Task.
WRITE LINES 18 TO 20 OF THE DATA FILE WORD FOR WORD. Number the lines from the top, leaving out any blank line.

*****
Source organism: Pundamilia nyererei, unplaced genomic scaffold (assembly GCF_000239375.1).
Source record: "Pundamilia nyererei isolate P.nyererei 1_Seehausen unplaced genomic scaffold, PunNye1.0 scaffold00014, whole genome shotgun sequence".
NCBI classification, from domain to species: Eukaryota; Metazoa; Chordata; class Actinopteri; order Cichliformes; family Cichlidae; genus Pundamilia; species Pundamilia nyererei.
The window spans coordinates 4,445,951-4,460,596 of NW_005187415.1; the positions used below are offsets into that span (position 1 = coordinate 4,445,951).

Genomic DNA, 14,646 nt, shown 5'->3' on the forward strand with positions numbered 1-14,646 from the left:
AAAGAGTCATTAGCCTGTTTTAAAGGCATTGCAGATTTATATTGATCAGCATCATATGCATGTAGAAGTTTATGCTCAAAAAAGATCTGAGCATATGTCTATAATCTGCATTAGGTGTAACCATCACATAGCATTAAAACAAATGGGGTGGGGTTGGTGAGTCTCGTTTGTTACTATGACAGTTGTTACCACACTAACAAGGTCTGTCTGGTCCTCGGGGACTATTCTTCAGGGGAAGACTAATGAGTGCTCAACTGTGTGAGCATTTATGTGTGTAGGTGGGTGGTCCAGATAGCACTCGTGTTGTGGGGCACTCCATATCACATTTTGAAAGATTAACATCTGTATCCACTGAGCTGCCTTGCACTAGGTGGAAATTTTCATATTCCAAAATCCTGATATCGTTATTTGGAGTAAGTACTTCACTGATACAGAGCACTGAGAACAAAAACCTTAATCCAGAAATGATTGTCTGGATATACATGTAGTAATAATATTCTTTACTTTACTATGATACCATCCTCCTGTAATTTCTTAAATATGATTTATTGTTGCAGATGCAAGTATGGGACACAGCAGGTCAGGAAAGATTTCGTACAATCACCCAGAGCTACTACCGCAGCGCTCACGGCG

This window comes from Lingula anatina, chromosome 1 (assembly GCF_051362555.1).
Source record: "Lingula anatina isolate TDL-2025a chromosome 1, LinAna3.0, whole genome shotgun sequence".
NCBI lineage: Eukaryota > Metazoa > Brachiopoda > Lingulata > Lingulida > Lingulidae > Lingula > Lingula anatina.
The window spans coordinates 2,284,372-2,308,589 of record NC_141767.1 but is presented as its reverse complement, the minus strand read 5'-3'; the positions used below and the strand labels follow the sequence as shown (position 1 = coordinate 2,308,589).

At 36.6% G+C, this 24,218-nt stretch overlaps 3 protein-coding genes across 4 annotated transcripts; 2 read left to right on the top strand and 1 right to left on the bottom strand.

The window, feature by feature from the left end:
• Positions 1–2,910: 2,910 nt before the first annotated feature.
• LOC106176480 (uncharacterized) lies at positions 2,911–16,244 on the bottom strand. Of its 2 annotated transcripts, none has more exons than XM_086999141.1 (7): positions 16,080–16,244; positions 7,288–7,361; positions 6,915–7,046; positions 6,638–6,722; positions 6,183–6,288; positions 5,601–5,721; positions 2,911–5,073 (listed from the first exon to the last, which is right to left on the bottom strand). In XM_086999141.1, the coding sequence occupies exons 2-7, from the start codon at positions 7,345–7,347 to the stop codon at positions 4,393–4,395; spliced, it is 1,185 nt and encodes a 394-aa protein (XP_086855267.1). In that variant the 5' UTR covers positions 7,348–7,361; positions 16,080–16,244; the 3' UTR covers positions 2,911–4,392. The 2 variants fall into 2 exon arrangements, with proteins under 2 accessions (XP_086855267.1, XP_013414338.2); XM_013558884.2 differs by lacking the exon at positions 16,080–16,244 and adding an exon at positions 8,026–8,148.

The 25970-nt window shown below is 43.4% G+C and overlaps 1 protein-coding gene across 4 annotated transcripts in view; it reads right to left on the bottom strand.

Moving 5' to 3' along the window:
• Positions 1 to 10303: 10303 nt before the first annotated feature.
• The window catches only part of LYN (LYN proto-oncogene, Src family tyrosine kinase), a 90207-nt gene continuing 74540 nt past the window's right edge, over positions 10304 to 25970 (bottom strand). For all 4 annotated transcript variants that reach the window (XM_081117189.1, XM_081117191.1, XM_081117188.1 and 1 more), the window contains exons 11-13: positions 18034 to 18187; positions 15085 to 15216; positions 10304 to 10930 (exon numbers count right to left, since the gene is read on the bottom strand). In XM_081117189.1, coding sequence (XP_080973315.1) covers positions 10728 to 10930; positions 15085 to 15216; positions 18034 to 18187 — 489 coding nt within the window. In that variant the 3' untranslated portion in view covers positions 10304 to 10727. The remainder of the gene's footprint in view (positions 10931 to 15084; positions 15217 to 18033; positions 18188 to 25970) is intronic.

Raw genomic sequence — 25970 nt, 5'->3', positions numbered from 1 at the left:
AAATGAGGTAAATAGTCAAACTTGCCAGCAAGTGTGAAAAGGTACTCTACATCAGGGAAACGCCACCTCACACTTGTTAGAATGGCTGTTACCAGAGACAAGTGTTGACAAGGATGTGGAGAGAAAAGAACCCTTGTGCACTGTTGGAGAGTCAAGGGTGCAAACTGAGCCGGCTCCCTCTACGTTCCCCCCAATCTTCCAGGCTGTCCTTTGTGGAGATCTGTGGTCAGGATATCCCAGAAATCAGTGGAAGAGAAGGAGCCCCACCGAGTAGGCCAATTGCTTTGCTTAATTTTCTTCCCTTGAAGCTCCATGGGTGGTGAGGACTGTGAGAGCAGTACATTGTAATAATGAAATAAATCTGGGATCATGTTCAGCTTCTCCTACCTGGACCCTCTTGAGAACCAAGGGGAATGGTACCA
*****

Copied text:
• The window catches only part of LYN (LYN proto-oncogene, Src family tyrosine kinase), a 90207-nt gene continuing 74540 nt past the window's right edge, over positions 10304 to 25970 (bottom strand). For all 4 annotated transcript variants that reach the window (XM_081117189.1, XM_081117191.1, XM_081117188.1 and 1 more), the window contains exons 11-13: positions 18034 to 18187; positions 15085 to 15216; positions 10304 to 10930 (exon numbers count right to left, since the gene is read on the bottom strand). In XM_081117189.1, coding sequence (XP_080973315.1) covers positions 10728 to 10930; positions 15085 to 15216; positions 18034 to 18187 — 489 coding nt within the window. In that variant the 3' untranslated portion in view covers positions 10304 to 10727. The remainder of the gene's footprint in view (positions 10931 to 15084; positions 15217 to 18033; positions 18188 to 25970) is intronic.

Raw genomic sequence — 25970 nt, 5'->3', positions numbered from 1 at the left:
AAATGAGGTAAATAGTCAAACTTGCCAGCAAGTGTGAAAAGGTACTCTACATCAGGGAAACGCCACCTCACACTTGTTAGAATGGCTGTTACCAGAGACAAGTGTTGACAAGGATGTGGAGAGAAAAGAACCCTTGTGCACTGTTGGAGAGTCAAGGGTGCAAACTGAGCCGGCTCCCTCTACGTTCCCCCCAATCTTCCAGGCTGTCCTTTGTGGAGATCTGTGGTCAGGATATCCCAGAAATCAGTGGAAGAGAAGGAGCCCCACCGAGTAGGCCAATTGCTTTGCTTAATTTTCTTCCCTTGAAGCTCCATGGGTGGTGAGGACTGTGAGAGCAGTACATTGTAATAATGAAATAAATCTGGGATCATGTTCAGCTTCTCCTACCTGGACCCTCTTGAGAACCAAGGGGAATGGTACCA